WASHINGTON (AP) – Federal Reserve Governor Michelle Bowman said on Monday that she was open to lifting interest rates by more than the traditional quarter-point at the central bank’s next meeting in March.
Bowman’s comments came after several officials on Friday pushed back against the idea of a half-point increase in the Fed’s benchmark short-term interest rate. The Fed is looking to raise rates as inflation surged to 7.5 per cent in January compared with a year earlier, the biggest increase in four decades.
The debate over how quickly to raise interest rates is being closely watched by financial markets and also could have an impact on the broader economy. Many economists have said the Fed has moved too slowly in response to an unexpectedly persistent surge in prices, raising the risk that inflation could remain high. But if it raises rates too quickly, the Fed risks choking off growth and hiring.
The bank is almost certain to start lifting interest rates at its March 15-16 meeting, with most officials who have expressed views backing a quarter-point increase. However, president of the Federal Reserve Bank of St Louis, James Bullard, has expressed support for a half-point hike sometime at the Fed’s next three meetings.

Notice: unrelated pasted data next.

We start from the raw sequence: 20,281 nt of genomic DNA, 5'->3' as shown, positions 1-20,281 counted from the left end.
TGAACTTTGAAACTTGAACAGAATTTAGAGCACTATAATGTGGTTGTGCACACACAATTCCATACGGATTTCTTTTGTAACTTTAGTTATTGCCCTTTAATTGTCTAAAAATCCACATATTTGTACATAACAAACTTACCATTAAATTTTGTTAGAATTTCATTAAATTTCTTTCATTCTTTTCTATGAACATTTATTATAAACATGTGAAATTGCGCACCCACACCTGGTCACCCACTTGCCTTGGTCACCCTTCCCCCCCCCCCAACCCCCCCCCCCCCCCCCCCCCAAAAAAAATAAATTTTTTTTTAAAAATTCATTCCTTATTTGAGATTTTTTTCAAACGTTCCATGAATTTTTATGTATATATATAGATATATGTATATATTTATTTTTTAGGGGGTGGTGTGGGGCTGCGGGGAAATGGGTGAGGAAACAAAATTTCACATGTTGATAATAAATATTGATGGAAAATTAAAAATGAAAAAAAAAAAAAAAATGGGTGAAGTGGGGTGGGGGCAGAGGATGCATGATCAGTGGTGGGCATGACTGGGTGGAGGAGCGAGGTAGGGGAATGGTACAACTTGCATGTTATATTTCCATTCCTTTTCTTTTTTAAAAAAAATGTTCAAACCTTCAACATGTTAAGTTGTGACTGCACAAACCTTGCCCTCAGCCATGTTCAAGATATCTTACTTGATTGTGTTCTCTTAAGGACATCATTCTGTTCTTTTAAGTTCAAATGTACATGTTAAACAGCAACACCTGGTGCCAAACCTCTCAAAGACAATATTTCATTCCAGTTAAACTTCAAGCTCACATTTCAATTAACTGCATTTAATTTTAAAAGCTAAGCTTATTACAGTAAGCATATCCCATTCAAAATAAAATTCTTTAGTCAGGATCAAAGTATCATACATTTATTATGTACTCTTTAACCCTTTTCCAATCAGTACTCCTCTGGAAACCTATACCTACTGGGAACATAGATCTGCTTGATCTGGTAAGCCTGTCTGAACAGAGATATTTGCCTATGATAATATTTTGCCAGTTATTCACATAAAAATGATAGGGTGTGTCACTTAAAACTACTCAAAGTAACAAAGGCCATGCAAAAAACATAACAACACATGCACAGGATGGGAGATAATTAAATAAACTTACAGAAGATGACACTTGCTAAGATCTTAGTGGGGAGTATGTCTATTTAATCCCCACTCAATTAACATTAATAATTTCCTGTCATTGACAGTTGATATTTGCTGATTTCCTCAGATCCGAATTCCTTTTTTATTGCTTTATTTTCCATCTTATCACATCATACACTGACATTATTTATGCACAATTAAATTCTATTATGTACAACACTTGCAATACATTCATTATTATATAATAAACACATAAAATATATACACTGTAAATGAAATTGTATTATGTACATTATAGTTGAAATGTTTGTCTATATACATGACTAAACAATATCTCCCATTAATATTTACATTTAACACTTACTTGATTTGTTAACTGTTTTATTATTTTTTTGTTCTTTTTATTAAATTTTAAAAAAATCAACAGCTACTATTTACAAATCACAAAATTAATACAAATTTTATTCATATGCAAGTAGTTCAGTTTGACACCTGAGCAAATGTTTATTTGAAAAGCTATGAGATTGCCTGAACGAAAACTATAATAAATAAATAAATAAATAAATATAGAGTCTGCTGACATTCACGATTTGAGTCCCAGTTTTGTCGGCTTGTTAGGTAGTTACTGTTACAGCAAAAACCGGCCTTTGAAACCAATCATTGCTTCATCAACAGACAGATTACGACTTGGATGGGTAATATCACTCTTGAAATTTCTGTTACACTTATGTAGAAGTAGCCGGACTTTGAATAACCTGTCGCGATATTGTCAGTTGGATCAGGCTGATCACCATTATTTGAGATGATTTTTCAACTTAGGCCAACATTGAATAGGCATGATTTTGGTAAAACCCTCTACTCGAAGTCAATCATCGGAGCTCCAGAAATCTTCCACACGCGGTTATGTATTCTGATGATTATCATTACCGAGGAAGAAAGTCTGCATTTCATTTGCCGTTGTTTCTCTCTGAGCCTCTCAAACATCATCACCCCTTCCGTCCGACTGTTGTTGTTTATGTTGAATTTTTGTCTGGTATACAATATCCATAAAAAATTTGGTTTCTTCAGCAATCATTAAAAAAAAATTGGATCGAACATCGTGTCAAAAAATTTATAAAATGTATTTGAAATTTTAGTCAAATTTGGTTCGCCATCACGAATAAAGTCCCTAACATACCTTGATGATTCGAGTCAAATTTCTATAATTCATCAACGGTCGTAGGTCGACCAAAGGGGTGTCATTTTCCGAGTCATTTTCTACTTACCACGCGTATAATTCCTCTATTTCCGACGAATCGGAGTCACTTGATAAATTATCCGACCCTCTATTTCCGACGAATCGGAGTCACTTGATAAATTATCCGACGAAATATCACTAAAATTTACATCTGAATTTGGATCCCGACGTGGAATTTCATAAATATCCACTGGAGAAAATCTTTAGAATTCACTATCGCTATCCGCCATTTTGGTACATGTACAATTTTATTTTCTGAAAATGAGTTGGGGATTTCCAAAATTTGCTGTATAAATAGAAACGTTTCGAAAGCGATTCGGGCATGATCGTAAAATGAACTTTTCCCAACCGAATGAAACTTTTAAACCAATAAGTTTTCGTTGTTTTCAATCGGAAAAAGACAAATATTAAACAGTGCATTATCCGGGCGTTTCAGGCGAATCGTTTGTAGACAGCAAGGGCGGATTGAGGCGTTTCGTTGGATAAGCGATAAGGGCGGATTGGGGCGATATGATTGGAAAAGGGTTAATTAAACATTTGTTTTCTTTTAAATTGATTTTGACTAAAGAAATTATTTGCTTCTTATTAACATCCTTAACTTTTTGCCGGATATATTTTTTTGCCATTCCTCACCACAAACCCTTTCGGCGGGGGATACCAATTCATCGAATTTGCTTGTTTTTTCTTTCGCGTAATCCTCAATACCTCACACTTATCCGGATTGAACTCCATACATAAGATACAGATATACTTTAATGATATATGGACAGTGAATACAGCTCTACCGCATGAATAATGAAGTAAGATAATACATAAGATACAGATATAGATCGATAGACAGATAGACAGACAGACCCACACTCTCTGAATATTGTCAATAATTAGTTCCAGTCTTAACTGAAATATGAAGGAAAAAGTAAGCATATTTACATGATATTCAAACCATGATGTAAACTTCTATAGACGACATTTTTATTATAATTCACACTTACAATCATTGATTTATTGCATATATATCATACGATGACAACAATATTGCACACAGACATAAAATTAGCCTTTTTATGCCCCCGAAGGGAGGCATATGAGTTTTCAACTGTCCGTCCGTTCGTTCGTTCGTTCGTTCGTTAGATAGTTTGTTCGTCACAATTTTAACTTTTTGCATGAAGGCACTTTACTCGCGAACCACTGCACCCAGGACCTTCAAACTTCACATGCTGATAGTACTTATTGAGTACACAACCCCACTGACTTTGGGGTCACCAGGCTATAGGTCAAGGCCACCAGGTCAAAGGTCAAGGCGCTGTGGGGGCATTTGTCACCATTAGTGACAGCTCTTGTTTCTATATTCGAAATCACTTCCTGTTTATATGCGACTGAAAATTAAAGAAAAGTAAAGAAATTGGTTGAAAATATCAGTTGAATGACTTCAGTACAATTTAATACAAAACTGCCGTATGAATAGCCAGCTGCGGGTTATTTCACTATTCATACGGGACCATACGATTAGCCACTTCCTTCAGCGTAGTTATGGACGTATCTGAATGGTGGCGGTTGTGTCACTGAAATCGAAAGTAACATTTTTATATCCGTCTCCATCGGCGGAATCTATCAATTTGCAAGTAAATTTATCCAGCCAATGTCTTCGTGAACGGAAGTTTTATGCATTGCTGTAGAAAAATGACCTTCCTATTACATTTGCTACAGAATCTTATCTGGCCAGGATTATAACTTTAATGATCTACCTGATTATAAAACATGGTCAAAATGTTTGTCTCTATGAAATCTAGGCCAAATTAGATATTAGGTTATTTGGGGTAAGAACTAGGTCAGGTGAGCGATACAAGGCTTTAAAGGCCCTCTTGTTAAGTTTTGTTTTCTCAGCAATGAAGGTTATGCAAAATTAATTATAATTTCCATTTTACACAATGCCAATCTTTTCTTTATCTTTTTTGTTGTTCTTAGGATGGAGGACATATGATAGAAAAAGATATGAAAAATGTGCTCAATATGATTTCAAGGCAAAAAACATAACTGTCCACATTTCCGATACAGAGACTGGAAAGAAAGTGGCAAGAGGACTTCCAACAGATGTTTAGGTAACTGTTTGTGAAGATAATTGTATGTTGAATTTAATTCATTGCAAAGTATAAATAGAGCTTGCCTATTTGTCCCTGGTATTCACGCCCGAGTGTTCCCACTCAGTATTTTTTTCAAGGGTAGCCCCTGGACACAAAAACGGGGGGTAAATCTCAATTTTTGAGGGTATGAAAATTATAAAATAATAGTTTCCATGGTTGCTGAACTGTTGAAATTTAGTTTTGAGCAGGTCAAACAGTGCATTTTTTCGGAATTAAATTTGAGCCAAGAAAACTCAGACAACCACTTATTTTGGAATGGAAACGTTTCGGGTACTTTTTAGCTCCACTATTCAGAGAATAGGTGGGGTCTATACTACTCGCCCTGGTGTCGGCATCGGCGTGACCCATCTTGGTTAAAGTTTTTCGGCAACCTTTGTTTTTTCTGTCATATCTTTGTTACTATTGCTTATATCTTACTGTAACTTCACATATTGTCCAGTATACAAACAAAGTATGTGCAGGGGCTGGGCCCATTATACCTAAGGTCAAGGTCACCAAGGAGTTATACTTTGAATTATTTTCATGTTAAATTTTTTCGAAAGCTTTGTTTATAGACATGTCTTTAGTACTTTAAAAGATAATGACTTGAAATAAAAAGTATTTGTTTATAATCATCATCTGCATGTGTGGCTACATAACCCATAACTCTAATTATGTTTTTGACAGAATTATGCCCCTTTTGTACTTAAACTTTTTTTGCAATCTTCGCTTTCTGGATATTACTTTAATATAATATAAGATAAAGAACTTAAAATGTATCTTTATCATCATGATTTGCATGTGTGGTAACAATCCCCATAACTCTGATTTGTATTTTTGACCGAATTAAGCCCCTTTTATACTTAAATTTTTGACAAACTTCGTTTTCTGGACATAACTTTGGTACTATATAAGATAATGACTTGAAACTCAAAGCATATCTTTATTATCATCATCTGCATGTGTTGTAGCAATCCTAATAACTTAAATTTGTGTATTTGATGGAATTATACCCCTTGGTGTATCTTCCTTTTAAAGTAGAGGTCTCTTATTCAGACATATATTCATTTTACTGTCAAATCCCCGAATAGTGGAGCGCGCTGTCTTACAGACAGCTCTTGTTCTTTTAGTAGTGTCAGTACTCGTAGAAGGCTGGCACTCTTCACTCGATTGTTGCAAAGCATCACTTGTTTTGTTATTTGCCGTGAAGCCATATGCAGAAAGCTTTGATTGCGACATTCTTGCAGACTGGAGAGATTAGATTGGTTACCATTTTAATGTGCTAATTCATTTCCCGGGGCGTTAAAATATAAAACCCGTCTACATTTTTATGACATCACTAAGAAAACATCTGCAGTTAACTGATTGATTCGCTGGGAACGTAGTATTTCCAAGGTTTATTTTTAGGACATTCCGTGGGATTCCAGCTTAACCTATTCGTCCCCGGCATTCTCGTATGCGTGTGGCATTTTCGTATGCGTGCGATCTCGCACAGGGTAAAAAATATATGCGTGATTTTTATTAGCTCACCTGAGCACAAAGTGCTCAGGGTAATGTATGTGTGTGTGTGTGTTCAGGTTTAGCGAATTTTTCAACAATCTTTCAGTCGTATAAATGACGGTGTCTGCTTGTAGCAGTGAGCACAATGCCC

Any increase next month would be the first since 2018.
Bowman said in prepared remarks to an American Bankers Association Conference in Palm Desert, California, that she supported lifting rates next month and that “if the economy evolves as I expect, additional rate increases will be appropriate in the coming months”.
“I will be watching the data closely to judge the appropriate size of an increase at the March meeting,” she added, suggesting she is open to a half-point hike. The Fed’s rate increases typically push up borrowing costs for consumers and businesses, slowing the economy’s growth. Average mortgage rates have already risen to nearly four per cent, the highest since 2019, as markets have moved in anticipation of the Fed’s increases.
As a Fed governor, Bowman has a permanent vote on interest rates, and three of the seven governor seats are now vacant.
Disrupted supply chains have slowed the production of goods like cars, furniture, appliances and electronics, even as demand for those items has soared, a key reason for higher inflation.